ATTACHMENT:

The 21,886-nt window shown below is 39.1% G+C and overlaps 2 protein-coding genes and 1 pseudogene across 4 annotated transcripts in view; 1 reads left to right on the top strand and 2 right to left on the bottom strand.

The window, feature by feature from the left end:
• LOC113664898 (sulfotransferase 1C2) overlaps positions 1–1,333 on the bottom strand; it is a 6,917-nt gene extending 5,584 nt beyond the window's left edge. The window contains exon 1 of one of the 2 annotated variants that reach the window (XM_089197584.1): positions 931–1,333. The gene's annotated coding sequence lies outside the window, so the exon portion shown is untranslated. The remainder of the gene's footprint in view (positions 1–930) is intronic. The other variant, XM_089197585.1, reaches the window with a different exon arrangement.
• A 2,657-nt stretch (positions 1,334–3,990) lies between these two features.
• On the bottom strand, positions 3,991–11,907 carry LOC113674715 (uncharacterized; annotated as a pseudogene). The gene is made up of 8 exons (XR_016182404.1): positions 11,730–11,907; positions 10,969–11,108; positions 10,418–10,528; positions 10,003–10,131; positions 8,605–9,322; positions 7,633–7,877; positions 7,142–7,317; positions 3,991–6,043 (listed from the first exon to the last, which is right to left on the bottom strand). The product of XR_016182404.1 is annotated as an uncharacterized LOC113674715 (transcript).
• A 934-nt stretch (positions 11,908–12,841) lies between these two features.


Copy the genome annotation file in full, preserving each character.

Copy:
The 21,886-nt window shown below is 39.1% G+C and overlaps 2 protein-coding genes and 1 pseudogene across 4 annotated transcripts in view; 1 reads left to right on the top strand and 2 right to left on the bottom strand.

The window, feature by feature from the left end:
• LOC113664898 (sulfotransferase 1C2) overlaps positions 1–1,333 on the bottom strand; it is a 6,917-nt gene extending 5,584 nt beyond the window's left edge. The window contains exon 1 of one of the 2 annotated variants that reach the window (XM_089197584.1): positions 931–1,333. The gene's annotated coding sequence lies outside the window, so the exon portion shown is untranslated. The remainder of the gene's footprint in view (positions 1–930) is intronic. The other variant, XM_089197585.1, reaches the window with a different exon arrangement.
• A 2,657-nt stretch (positions 1,334–3,990) lies between these two features.
• On the bottom strand, positions 3,991–11,907 carry LOC113674715 (uncharacterized; annotated as a pseudogene). The gene is made up of 8 exons (XR_016182404.1): positions 11,730–11,907; positions 10,969–11,108; positions 10,418–10,528; positions 10,003–10,131; positions 8,605–9,322; positions 7,633–7,877; positions 7,142–7,317; positions 3,991–6,043 (listed from the first exon to the last, which is right to left on the bottom strand). The product of XR_016182404.1 is annotated as an uncharacterized LOC113674715 (transcript).
• A 934-nt stretch (positions 11,908–12,841) lies between these two features.